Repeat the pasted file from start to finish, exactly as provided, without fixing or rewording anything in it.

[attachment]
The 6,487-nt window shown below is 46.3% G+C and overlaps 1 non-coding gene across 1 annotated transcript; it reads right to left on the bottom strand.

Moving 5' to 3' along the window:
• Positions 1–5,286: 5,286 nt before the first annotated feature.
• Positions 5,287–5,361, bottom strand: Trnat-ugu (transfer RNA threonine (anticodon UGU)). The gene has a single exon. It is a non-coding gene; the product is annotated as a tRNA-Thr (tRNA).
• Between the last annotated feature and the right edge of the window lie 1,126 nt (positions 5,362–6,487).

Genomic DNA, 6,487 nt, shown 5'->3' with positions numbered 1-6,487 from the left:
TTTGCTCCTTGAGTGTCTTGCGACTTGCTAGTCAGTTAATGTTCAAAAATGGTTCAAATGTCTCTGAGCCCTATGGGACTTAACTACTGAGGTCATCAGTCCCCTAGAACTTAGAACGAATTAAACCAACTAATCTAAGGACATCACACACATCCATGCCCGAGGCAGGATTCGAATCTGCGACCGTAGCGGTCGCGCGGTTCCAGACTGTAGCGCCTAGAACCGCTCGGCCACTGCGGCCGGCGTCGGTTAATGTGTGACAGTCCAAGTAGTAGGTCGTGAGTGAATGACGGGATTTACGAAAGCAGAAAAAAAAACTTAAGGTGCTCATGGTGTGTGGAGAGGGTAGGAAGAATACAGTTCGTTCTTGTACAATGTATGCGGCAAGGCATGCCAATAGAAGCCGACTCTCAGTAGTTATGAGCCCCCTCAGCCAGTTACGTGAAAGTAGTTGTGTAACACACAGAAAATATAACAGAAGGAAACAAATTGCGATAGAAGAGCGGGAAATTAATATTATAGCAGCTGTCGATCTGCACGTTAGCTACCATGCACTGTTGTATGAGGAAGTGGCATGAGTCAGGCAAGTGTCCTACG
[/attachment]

The 6,487-nt window shown below is 46.3% G+C and overlaps 1 non-coding gene across 1 annotated transcript; it reads right to left on the bottom strand.

Moving 5' to 3' along the window:
• Positions 1–5,286: 5,286 nt before the first annotated feature.
• Positions 5,287–5,361, bottom strand: Trnat-ugu (transfer RNA threonine (anticodon UGU)). The gene has a single exon. It is a non-coding gene; the product is annotated as a tRNA-Thr (tRNA).
• Between the last annotated feature and the right edge of the window lie 1,126 nt (positions 5,362–6,487).

Genomic DNA, 6,487 nt, shown 5'->3' with positions numbered 1-6,487 from the left:
TTTGCTCCTTGAGTGTCTTGCGACTTGCTAGTCAGTTAATGTTCAAAAATGGTTCAAATGTCTCTGAGCCCTATGGGACTTAACTACTGAGGTCATCAGTCCCCTAGAACTTAGAACGAATTAAACCAACTAATCTAAGGACATCACACACATCCATGCCCGAGGCAGGATTCGAATCTGCGACCGTAGCGGTCGCGCGGTTCCAGACTGTAGCGCCTAGAACCGCTCGGCCACTGCGGCCGGCGTCGGTTAATGTGTGACAGTCCAAGTAGTAGGTCGTGAGTGAATGACGGGATTTACGAAAGCAGAAAAAAAAACTTAAGGTGCTCATGGTGTGTGGAGAGGGTAGGAAGAATACAGTTCGTTCTTGTACAATGTATGCGGCAAGGCATGCCAATAGAAGCCGACTCTCAGTAGTTATGAGCCCCCTCAGCCAGTTACGTGAAAGTAGTTGTGTAACACACAGAAAATATAACAGAAGGAAACAAATTGCGATAGAAGAGCGGGAAATTAATATTATAGCAGCTGTCGATCTGCACGTTAGCTACCATGCACTGTTGTATGAGGAAGTGGCATGAGTCAGGCAAGTGTCCTACG